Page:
we could is to introduce a flag on the ShadowRoot (we can discuss the
default value), which if set, prohibits access to it with the
element.shadow property.

:DG

On Wed, Jun 29, 2011 at 9:03 PM, Maciej Stachowiak m...@apple.com wrote:


 I am not a fan of this API because I don't think it provides sufficient 
 encapsulation. The words encapsulation and isolation have been used in 
 different ways in this discussion, so I will start with an outline of 
 different possible senses of encapsulation that could apply here.

 == Different kinds of encapsulation ==

 1) Encapsulation against accidental exposure - DOM Nodes from the shadow tree 
 are not leaked via pre-existing generic APIs - for example, events flowing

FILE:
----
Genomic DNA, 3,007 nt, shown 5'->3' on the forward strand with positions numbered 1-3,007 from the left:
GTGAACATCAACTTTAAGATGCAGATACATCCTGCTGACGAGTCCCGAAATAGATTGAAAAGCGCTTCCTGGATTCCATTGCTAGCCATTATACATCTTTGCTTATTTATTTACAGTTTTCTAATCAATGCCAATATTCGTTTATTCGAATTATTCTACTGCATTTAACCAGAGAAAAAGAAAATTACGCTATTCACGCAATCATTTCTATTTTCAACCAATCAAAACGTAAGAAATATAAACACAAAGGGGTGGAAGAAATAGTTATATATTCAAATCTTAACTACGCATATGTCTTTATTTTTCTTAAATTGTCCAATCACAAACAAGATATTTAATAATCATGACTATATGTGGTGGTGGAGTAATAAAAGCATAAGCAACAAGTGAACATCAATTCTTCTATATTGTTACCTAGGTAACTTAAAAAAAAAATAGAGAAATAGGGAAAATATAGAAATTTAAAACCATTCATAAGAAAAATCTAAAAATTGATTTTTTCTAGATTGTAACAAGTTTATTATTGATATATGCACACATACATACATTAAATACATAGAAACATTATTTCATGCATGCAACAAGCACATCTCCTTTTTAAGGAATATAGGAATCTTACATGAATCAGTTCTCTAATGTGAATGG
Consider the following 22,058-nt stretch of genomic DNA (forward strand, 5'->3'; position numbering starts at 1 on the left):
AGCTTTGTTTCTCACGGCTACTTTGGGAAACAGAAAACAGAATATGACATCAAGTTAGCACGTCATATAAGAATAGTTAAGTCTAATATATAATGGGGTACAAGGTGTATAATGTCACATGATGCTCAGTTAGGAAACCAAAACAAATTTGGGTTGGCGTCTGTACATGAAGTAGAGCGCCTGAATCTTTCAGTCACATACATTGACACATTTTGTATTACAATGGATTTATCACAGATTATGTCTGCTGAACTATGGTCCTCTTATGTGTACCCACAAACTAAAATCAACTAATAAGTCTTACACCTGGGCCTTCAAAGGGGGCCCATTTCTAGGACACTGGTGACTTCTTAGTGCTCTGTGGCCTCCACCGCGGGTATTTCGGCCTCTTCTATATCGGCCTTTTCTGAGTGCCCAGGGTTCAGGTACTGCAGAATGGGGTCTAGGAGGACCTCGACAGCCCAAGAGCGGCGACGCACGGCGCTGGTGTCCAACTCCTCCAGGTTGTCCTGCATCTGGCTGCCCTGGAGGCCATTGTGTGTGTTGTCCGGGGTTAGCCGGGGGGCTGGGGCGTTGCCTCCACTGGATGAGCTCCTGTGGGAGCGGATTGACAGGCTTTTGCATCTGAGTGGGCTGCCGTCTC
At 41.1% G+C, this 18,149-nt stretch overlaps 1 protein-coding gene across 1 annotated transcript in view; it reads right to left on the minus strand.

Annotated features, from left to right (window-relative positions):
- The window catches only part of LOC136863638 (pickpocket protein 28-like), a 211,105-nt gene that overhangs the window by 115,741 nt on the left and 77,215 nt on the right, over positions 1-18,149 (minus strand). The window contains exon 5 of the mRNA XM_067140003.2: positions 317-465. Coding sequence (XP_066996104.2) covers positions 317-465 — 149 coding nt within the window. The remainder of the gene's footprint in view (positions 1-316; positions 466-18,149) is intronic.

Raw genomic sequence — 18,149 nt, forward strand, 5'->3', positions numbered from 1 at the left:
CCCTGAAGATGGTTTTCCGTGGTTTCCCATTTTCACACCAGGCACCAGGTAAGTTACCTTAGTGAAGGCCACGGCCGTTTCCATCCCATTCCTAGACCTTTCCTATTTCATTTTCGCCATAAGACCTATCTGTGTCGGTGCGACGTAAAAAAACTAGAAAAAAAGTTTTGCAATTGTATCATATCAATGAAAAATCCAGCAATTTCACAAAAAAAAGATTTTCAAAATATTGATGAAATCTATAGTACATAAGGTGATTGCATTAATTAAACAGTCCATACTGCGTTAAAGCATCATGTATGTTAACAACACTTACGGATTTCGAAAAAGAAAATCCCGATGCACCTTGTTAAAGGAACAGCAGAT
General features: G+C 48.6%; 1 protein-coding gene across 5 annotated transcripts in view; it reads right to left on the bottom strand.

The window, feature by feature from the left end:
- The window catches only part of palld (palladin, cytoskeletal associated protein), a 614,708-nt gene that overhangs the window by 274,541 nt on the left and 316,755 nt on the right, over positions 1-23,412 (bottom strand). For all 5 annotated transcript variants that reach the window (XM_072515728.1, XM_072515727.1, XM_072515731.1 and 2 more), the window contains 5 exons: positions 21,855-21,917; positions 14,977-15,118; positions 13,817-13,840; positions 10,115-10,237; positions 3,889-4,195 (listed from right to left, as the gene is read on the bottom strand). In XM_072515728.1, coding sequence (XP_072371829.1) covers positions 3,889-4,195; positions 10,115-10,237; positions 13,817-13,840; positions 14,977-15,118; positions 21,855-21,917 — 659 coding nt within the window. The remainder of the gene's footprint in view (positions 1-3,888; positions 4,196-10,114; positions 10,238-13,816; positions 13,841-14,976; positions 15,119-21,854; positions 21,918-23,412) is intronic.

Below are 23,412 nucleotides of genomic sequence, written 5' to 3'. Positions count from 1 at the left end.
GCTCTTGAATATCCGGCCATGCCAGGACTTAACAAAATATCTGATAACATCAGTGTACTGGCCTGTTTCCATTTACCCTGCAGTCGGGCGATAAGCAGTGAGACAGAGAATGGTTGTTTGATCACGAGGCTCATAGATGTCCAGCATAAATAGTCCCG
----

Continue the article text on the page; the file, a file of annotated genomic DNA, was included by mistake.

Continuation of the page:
out of a shadow tree don't expose shadow nodes as the event target,

 2) Encapsulation against deliberate access - no API is provided which lets 
 code outside the component poke at the shadow DOM. Only internals that the 
 component chooses to expose are exposed.

 3) Inverse encapsulation - no API is provided which lets code inside the 
 component see content from the page embedding it (this would have the effect 
 of something like sandboxed iframes or Caja).

 4) Isolation for security purposes - it is strongly guaranteed that there is 
 no way for code outside the component to violate its confidentiality or 
 integrity.

 5) Inverse isolation for security purposes - it is strongly guaranteed that 
 there is no way for code inside the component to violate the confidentiality 
 or integrity of the embedding page.


 I believe the proposed API has property 1, but not properties 2, 3 or 4. The 
 webkitShadow IDL attribute violates property #2, I assume it is obvious why 
 the others do not hold.

 I am not greatly interested in 3 or 4, but I believe #2 is important for a 
 component model.


 == Why is encapsulation (type 2) important for components? ==

 I believe type 2 encapsulation is important, because it allows components to